4.2 Key routing terms
Now watch the following video, which is about 5 minutes long.
Key routing terms
Routers operate at the Internet layer of the TCP/IP protocol stack and use IP addresses to make routing, or forwarding, decisions.
As we have seen, unlike MAC addresses, IP addresses are hierarchical, and contain location information – in this case within a hierarchy of networks, not geographical places as would be the case in an address or postcode.
IP address can apply to networks themselves, as well as to individual devices, and that address locates a network within the hierarchy of networks.
The home gateway device we have focused on previously provides some routing capabilities – but these generally route local data traffic to the next level of router usually at the ISP (internet service provider) which will aggregate data traffic from several home routers (shown here as Tier 3). Then there are routers that will aggregate data from these and so on – core routers (or Tier 1, shown here) provide the backbone to the internet and are designed to carry huge amounts of data.
When a user sends a packet that has a destination on a different network – not the one that the user is connected to – the packet is sent to a router. In the case of our domestic network, a device is configured to know its ‘default gateway’ which will be the home gateway device.
The router then has to work out which network the packet should be forwarded to. The router might only be connected to a small number of devices and the ISP, or it may be connected to other networks, but the processes used are the same.
Routers make their decisions on how to direct packets from network to network using routing tables. Routing tables store destination IP addresses that can be reached via a particular port. This sounds similar to the way in which forwarding tables store MAC addresses and associated port numbers. However, with routing this can be a much more complex process and the ways in which routing tables are constructed also differ.
Normal PCs connected to a network also have a routing table so that they know where to direct a packet, although these are much simpler compared to the ones used by a router, as they have very little to route: they simply have to get data to the default gateway.
Using the command route print at the command line will show you your computer’s routing table. Another command that will also show the routing table is netstat (short for network statistics) with the parameter -r.
I’ll use route print here. So if I start at the command line by typing route print, my results look like this with several tables.
I’ll start by locating the IPv4 routing table. Let’s have a quick look at some of the information that’s shown. The top line is of most significance to us at the moment. Under ‘Interface’, the IP address given – 192.168.1.191 – is the IP address that my computer’s currently using. And under ‘Gateway’, you can see the IP address of my home gateway is 192.168.1.1. You should recognise this by now as a commonly used private network address.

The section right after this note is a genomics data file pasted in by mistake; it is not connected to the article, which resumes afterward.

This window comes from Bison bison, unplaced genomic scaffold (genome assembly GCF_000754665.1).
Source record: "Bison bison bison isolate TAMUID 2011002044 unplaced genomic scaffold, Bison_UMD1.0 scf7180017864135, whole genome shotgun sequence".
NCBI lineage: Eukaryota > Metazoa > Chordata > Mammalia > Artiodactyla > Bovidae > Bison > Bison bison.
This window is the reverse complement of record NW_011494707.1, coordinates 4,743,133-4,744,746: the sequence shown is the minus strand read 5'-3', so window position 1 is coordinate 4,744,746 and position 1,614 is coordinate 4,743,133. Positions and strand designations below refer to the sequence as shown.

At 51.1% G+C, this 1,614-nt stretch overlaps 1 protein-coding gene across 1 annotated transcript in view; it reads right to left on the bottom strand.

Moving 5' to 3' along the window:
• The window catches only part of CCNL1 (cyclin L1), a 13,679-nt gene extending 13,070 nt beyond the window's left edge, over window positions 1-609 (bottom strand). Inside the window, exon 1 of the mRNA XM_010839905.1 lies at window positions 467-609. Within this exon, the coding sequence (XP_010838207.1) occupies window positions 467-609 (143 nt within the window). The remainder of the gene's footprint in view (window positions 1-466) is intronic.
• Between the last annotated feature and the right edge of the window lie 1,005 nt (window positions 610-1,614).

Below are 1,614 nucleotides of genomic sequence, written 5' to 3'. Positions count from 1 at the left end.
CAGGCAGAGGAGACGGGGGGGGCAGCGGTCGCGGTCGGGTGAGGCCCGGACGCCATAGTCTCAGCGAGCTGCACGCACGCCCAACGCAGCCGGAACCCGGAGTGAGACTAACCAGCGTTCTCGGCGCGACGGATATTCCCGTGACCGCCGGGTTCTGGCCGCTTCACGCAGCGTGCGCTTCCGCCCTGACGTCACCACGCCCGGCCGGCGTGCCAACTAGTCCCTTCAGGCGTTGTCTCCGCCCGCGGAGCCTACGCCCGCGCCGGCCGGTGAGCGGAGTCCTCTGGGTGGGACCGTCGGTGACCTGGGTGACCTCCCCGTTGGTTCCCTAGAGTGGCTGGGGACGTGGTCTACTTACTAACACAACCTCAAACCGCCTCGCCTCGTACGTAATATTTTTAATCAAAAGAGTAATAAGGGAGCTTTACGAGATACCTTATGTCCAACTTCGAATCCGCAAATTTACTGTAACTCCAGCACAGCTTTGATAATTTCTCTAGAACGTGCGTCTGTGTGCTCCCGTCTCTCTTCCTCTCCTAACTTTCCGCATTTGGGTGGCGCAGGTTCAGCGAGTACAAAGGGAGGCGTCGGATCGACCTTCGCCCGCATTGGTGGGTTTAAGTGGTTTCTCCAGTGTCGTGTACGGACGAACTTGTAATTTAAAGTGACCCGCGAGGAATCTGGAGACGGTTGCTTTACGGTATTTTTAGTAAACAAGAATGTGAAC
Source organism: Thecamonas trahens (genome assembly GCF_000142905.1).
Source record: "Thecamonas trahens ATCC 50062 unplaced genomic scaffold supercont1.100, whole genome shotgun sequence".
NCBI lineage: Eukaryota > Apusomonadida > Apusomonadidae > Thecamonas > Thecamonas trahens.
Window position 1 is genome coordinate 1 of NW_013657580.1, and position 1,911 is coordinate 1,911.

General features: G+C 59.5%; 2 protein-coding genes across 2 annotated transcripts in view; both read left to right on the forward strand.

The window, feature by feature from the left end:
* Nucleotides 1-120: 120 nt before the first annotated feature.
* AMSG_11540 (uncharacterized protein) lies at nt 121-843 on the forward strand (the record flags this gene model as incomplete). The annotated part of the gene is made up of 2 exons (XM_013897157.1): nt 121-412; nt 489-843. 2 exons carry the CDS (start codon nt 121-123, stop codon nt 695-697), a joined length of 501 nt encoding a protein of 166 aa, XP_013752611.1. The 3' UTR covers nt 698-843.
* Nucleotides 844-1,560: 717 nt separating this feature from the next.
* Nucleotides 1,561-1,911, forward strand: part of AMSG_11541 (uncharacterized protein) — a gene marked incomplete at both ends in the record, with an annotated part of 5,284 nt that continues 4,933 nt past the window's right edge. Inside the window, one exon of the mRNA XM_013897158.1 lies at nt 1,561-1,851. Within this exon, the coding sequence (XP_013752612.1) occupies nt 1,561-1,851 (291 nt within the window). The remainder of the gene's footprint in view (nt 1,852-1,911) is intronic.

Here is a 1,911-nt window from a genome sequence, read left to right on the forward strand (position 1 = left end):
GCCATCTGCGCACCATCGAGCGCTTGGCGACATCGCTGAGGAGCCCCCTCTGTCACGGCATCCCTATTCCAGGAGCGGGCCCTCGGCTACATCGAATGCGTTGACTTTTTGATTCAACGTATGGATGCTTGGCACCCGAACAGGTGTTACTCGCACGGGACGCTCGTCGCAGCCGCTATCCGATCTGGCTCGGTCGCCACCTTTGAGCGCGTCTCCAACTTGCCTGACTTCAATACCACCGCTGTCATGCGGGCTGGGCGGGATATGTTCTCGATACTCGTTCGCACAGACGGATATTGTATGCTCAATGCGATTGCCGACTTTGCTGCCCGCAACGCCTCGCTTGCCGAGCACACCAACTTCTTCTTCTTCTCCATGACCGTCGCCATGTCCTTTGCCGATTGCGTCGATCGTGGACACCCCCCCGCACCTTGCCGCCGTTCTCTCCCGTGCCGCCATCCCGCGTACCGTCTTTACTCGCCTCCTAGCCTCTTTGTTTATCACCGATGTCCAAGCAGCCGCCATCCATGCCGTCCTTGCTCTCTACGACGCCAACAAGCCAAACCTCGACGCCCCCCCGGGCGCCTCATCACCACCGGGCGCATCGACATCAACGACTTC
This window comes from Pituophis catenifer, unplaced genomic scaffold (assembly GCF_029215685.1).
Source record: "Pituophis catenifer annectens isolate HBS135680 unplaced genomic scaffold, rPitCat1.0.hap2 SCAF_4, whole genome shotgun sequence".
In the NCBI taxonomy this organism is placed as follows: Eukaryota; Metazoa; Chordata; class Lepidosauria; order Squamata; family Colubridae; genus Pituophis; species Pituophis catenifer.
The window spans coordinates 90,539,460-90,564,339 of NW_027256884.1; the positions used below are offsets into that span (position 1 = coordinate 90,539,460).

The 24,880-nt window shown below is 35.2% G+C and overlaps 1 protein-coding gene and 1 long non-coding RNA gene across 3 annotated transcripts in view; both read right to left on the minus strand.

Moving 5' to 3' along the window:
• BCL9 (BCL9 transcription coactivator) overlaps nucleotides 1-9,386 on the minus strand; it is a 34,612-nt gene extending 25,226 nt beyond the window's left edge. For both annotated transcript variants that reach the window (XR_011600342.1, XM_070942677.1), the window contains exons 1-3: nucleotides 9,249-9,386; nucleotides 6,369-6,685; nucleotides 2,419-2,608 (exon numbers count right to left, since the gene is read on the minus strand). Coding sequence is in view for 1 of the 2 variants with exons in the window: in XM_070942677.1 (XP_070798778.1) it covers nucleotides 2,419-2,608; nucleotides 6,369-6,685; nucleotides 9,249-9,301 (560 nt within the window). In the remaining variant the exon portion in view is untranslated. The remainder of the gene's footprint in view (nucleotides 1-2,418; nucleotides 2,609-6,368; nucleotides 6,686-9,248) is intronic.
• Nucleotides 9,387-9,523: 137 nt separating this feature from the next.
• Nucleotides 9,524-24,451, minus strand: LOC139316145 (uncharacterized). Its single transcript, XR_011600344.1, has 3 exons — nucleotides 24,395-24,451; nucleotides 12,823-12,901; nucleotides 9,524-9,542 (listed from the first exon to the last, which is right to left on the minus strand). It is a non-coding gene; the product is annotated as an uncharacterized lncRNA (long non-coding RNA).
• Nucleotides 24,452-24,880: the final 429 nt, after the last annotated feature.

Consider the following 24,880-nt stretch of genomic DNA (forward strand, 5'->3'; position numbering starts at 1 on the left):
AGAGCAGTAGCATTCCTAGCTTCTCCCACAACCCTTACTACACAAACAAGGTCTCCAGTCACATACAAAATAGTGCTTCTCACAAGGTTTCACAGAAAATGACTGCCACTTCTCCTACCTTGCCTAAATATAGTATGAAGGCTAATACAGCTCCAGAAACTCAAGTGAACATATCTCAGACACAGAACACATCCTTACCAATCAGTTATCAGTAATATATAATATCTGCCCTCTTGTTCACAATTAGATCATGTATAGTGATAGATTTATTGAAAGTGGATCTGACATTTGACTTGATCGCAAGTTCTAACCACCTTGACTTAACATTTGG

The 0.0.0.0 under ‘Destination’ means that this is the default route. All packets sent from my PC will be sent to the gateway router which then has the more difficult job of deciding what to do next. The value in the ‘Metric’ column refers to how efficient the route is – in more complex networks there may be several routes a packet could take and therefore the router has to decide which is the best one. So the lower this value here – the lower the metric – the better.
Routers have more complex routing tables as it then has to decide where to send the packet next, sometimes via several ‘hops’ – where one hop is one section of the path taken. The number of hops a packet takes between source and destination is basically the number of network devices that the packet has to pass through on its journey. This is one of the pieces of information, amongst other things, that is used to determine the metric of a route. The more hops, the less efficient the route.
When a router is first connected to a network, it doesn’t know about other networks – so its routing table is empty. The router has to be configured with a routing protocol that will enable it to learn routes and populate the routing table.
A routing protocol is a set of rules that uses software and algorithms to specify how routers share information with each other. Some examples that you may come across are shown here. But we won’t go into the detail of these until later in the course. For now you should just be aware of why they are used and that there are different types.
The routing protocol enables the router to learn about nearby networks by exchanging information with other routers. In this way it learns about more distant networks. This enables it to determine the best path for sending packets from source to destination device, and via which routers it will travel.
Activity 3 Try it out
1. Try using route print or netstat –r at the command prompt of your PC.
Click Reveal answer if you would like a hint.
Look for the IPv4 route table.
2. What can you deduce from the results?
Click Reveal answer if you would like a hint.
Can you find the IP addresses of your PC and gateway?